Clinical RheumatologyJournal of the International League of Associations for Rheumatology201332:2295

DOI: 10.1007/s10067-013-2295-2

Fear of movement and avoidance behaviour toward physical activity in chronic-fatigue syndrome and fibromyalgia: state of the art and implications for clinical practice

Derek Enlander 
(1)
ME/CFS Center, Mount Sinai Medical Center, New York, USA
 
 
Derek Enlander
Received: 8 May 2013Accepted: 13 May 2013Published online: 30 May 2013
© Clinical Rheumatology 2013
Without Abstract

The paper “Fear of movement and avoidance behaviour toward physical activity in chronic-fatigue syndrome and fibromyalgia: state of the art and implications for clinical practice” [1] is interesting but problematic. We agree that mild exercise is good but over exercise can cause relapse. Myalgic encephalomyelitis/chronic fatigue syndrome (ME/CFS) and fibromyalgia patients suffer from relapse when is subjected to over exercise. We at the ME/CFS Center at Mount Sinai School of Medicine, New York are investigating the post-exertional malaise seen in (ME/CFS). This is one of the criteria in the Canadian Consensus of diagnosis of ME/CFS. [2] The notion that ME/CFS is caused by poor conditioning is no longer widely accepted. It is thought that it is an immune system dysfunction, which after onset can be provoked by stress, over exercise or overwork [3]. Indeed, there can be depression, but this depression is secondary to the disease much like any other chronic disease. Cognitive behavioral therapy may be helpful to reverse the secondary depression but one must understand that this depression is indeed secondary and the initial disease entity is in the immune system and must be identified and treated.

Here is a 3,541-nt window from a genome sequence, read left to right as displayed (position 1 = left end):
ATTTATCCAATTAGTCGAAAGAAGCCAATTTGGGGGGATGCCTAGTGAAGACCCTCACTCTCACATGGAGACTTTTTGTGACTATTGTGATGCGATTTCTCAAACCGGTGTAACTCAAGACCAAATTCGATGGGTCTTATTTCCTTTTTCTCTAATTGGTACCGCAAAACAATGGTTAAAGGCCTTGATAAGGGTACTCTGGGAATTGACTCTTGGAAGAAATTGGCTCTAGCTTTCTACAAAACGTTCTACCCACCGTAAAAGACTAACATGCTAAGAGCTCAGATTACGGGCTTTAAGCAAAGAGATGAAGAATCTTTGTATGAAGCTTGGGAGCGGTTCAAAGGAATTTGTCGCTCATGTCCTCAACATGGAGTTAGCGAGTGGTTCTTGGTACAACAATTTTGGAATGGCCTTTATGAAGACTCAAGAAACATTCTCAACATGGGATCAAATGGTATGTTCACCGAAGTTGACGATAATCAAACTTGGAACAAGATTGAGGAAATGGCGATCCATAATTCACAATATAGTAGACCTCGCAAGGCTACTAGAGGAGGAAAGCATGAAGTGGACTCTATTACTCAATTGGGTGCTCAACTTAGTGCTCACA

Disclosures

None.